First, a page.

Sunday, November 11, 2007

Ismat Chughtai (1915 - 1991)

Never heard of her huh. Well, neither did I, but we are talking about a Muslim woman whose work has heralded the birth of a revolutionary feminist politics and aesthetics in twentieth century Urdu literature. She explored feminine sexuality, middle-class gentility, and other evolving conflicts in the modern Muslim world. She wrote novels, short stories such as The Quilt, Chui Muee, Gharwali, Mughal Baccha, and film scripts (e.g. Junoon, 1978)

Ismat was born in Uttar Pradesh, as the ninth of ten children. Since her older sisters got married while Ismat was very young, the better part of her childhood was spent in the company of her brothers, a factor which she admits contributed greatly to the frankness in her nature and writing.

After her B.A., Ismat worked for a B.T. (a Bachelor’s in Education), thus becoming the first Indian Muslim woman to have earned both degrees. In this period she started writing in secret. While she was still in college, her first short story Fasaadi (The Troublemaker) was published in Saqi, a prestigious literary magazine.

In 1941 she wrote her short story "The Quilt" ("Lihaaf" in Urdu) which dealt with gay relations, sex abuse and the needs of a woman in cloistered household, established her as a fierce writer and a feminist. The story can be read on the website Women living under Muslim laws (Femmes sous lois musulmanes) that has permission of the late Ismat Chugtai’s family.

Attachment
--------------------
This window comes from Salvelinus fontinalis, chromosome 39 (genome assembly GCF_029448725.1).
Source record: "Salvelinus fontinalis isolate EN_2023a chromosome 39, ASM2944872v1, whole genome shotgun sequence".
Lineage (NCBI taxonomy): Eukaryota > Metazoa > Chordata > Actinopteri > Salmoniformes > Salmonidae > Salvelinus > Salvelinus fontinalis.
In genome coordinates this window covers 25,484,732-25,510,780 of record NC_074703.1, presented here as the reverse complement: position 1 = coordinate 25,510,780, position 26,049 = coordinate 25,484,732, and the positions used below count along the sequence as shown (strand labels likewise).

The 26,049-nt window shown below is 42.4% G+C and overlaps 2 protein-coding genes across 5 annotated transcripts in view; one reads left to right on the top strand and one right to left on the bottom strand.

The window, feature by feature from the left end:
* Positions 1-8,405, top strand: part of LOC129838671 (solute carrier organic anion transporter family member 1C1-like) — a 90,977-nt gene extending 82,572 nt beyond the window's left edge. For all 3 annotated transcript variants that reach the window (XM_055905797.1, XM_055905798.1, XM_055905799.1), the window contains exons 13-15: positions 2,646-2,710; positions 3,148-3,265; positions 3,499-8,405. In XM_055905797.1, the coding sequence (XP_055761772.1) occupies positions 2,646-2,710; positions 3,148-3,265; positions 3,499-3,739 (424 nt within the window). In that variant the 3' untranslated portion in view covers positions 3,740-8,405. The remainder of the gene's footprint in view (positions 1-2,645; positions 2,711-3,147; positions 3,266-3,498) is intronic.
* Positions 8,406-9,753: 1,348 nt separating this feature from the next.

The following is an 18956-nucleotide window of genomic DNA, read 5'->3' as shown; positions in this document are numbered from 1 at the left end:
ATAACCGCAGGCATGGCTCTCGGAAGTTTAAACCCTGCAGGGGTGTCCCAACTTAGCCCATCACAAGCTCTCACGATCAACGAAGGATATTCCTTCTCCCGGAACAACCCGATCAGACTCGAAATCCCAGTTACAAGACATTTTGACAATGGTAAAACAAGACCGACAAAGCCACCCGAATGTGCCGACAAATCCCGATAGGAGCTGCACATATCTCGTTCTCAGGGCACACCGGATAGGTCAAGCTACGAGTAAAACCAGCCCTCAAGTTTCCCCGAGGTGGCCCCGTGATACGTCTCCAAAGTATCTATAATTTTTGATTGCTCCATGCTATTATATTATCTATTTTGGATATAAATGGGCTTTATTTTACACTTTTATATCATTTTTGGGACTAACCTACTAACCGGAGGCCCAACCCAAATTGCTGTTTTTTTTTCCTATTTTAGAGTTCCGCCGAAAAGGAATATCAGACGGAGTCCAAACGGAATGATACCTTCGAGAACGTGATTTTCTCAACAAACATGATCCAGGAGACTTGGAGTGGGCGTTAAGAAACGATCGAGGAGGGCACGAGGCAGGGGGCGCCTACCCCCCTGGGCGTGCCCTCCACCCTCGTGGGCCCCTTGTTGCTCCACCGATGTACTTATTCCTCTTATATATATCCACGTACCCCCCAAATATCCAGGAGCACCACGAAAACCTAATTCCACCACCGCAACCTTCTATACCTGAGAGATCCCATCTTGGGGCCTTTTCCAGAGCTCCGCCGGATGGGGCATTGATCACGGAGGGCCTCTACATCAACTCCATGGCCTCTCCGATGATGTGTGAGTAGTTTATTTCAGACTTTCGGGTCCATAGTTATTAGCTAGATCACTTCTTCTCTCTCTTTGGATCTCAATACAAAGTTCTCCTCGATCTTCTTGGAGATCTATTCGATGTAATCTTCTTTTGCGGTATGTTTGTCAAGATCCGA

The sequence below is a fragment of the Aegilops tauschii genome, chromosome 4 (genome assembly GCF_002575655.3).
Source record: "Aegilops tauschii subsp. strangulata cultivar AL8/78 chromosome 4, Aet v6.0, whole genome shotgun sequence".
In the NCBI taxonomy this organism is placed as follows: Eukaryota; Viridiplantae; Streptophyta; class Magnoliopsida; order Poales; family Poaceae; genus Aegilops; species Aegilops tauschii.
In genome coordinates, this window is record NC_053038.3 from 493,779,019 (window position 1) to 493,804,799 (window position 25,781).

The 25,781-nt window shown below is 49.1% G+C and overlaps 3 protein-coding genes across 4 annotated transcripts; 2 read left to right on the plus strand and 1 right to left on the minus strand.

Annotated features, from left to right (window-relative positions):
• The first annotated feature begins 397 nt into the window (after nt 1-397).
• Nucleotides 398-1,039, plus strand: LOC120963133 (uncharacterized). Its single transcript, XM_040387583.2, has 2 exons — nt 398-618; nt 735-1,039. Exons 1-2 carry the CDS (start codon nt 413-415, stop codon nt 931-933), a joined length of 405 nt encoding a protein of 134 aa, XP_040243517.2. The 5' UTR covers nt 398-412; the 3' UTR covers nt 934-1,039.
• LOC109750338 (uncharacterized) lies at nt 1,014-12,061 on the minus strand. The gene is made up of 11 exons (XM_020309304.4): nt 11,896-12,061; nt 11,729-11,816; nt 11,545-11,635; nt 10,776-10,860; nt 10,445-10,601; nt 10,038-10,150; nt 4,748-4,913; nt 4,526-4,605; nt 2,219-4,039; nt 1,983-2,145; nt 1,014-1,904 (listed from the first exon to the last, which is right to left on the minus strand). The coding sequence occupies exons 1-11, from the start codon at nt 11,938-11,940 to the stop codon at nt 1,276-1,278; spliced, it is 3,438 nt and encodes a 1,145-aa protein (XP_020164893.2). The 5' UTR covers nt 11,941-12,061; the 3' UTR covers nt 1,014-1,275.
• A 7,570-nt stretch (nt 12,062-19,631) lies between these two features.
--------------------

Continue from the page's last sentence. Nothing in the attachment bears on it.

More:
Lihaaf led Ismat to being charged with obscenity by then government. Though she was later acquitted when her lawyer successfully argued that the story could not be a corrupting influence because the subject would only be understood by someone who has had a lesbian experience.

Famous Indian actor Naseeruddin Shah is presently Amsterdam with his Motley Theatre Company to perform Ismat apa ke naam, an hommage to Ismat Chugtai. The performance consists of three monologues:
  1. - Chui Muee starring Shah's wife
  2. - Mughal Baccha starring Shah's daughter
  3. - Gharwali starring Shah himself.
The monologues are all in Urdu, but a translation is provided. As for the great Naseeruddin Shah himself, my interview with him can be read in Dagblad De Pers. Click on Friday 9 November and then scroll down to page 19 (Culture pages).

Several of Mr Shah's film can be seen at the Tropentheater until this coming Wednesday.